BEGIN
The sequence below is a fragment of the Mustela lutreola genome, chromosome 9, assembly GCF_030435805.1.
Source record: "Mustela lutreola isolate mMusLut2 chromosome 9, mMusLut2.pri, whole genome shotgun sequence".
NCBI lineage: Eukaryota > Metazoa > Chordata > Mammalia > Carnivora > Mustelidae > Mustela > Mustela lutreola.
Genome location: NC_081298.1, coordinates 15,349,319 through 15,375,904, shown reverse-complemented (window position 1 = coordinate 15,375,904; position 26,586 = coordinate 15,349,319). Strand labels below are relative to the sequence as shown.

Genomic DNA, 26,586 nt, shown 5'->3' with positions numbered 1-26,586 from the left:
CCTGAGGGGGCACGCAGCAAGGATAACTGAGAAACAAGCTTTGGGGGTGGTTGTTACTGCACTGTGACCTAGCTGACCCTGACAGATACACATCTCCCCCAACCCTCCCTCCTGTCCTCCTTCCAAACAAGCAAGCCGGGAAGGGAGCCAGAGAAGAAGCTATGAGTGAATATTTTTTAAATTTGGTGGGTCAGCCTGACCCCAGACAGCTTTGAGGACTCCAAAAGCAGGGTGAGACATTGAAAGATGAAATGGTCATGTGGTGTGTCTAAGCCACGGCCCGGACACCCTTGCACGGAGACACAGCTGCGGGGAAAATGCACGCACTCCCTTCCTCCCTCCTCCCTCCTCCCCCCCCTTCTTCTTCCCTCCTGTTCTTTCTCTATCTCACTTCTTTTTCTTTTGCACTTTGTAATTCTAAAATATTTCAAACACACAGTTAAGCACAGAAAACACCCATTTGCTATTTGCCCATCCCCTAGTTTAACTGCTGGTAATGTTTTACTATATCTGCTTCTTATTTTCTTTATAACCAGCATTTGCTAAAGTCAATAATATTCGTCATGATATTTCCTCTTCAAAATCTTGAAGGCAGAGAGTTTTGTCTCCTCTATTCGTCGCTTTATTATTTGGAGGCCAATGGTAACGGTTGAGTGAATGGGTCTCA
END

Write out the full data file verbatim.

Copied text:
The sequence below is a fragment of the Mustela lutreola genome, chromosome 9, assembly GCF_030435805.1.
Source record: "Mustela lutreola isolate mMusLut2 chromosome 9, mMusLut2.pri, whole genome shotgun sequence".
NCBI lineage: Eukaryota > Metazoa > Chordata > Mammalia > Carnivora > Mustelidae > Mustela > Mustela lutreola.
Genome location: NC_081298.1, coordinates 15,349,319 through 15,375,904, shown reverse-complemented (window position 1 = coordinate 15,375,904; position 26,586 = coordinate 15,349,319). Strand labels below are relative to the sequence as shown.

Genomic DNA, 26,586 nt, shown 5'->3' with positions numbered 1-26,586 from the left:
CCTGAGGGGGCACGCAGCAAGGATAACTGAGAAACAAGCTTTGGGGGTGGTTGTTACTGCACTGTGACCTAGCTGACCCTGACAGATACACATCTCCCCCAACCCTCCCTCCTGTCCTCCTTCCAAACAAGCAAGCCGGGAAGGGAGCCAGAGAAGAAGCTATGAGTGAATATTTTTTAAATTTGGTGGGTCAGCCTGACCCCAGACAGCTTTGAGGACTCCAAAAGCAGGGTGAGACATTGAAAGATGAAATGGTCATGTGGTGTGTCTAAGCCACGGCCCGGACACCCTTGCACGGAGACACAGCTGCGGGGAAAATGCACGCACTCCCTTCCTCCCTCCTCCCTCCTCCCCCCCCTTCTTCTTCCCTCCTGTTCTTTCTCTATCTCACTTCTTTTTCTTTTGCACTTTGTAATTCTAAAATATTTCAAACACACAGTTAAGCACAGAAAACACCCATTTGCTATTTGCCCATCCCCTAGTTTAACTGCTGGTAATGTTTTACTATATCTGCTTCTTATTTTCTTTATAACCAGCATTTGCTAAAGTCAATAATATTCGTCATGATATTTCCTCTTCAAAATCTTGAAGGCAGAGAGTTTTGTCTCCTCTATTCGTCGCTTTATTATTTGGAGGCCAATGGTAACGGTTGAGTGAATGGGTCTCA